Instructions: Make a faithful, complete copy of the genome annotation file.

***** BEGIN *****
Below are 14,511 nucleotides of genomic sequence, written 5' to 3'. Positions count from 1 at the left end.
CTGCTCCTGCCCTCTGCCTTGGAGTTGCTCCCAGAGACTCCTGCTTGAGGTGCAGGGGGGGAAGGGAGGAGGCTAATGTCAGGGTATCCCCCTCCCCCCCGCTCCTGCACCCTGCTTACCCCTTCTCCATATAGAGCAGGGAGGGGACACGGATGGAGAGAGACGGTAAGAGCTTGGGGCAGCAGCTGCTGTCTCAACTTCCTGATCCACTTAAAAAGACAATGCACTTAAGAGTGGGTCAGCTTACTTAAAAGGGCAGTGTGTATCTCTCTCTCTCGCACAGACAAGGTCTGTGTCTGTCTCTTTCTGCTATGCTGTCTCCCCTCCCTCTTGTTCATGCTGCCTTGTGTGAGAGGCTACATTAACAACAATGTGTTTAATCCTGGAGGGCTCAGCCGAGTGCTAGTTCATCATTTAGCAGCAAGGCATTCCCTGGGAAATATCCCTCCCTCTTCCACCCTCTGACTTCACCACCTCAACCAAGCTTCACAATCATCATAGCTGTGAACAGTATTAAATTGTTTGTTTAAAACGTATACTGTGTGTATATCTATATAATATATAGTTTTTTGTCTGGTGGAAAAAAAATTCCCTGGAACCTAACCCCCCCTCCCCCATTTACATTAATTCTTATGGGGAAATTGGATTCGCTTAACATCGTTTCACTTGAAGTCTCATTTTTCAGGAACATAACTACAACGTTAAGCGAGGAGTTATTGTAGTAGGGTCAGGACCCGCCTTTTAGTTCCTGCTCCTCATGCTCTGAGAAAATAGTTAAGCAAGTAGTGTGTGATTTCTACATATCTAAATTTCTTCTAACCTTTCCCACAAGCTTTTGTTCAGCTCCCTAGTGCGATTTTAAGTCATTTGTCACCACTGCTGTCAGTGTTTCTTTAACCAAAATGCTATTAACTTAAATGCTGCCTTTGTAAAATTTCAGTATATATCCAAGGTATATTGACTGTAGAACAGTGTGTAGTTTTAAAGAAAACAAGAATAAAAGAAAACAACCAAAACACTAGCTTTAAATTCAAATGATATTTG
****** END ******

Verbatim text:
Below are 14,511 nucleotides of genomic sequence, written 5' to 3'. Positions count from 1 at the left end.
CTGCTCCTGCCCTCTGCCTTGGAGTTGCTCCCAGAGACTCCTGCTTGAGGTGCAGGGGGGGAAGGGAGGAGGCTAATGTCAGGGTATCCCCCTCCCCCCCGCTCCTGCACCCTGCTTACCCCTTCTCCATATAGAGCAGGGAGGGGACACGGATGGAGAGAGACGGTAAGAGCTTGGGGCAGCAGCTGCTGTCTCAACTTCCTGATCCACTTAAAAAGACAATGCACTTAAGAGTGGGTCAGCTTACTTAAAAGGGCAGTGTGTATCTCTCTCTCTCGCACAGACAAGGTCTGTGTCTGTCTCTTTCTGCTATGCTGTCTCCCCTCCCTCTTGTTCATGCTGCCTTGTGTGAGAGGCTACATTAACAACAATGTGTTTAATCCTGGAGGGCTCAGCCGAGTGCTAGTTCATCATTTAGCAGCAAGGCATTCCCTGGGAAATATCCCTCCCTCTTCCACCCTCTGACTTCACCACCTCAACCAAGCTTCACAATCATCATAGCTGTGAACAGTATTAAATTGTTTGTTTAAAACGTATACTGTGTGTATATCTATATAATATATAGTTTTTTGTCTGGTGGAAAAAAAATTCCCTGGAACCTAACCCCCCCTCCCCCATTTACATTAATTCTTATGGGGAAATTGGATTCGCTTAACATCGTTTCACTTGAAGTCTCATTTTTCAGGAACATAACTACAACGTTAAGCGAGGAGTTATTGTAGTAGGGTCAGGACCCGCCTTTTAGTTCCTGCTCCTCATGCTCTGAGAAAATAGTTAAGCAAGTAGTGTGTGATTTCTACATATCTAAATTTCTTCTAACCTTTCCCACAAGCTTTTGTTCAGCTCCCTAGTGCGATTTTAAGTCATTTGTCACCACTGCTGTCAGTGTTTCTTTAACCAAAATGCTATTAACTTAAATGCTGCCTTTGTAAAATTTCAGTATATATCCAAGGTATATTGACTGTAGAACAGTGTGTAGTTTTAAAGAAAACAAGAATAAAAGAAAACAACCAAAACACTAGCTTTAAATTCAAATGATATTTG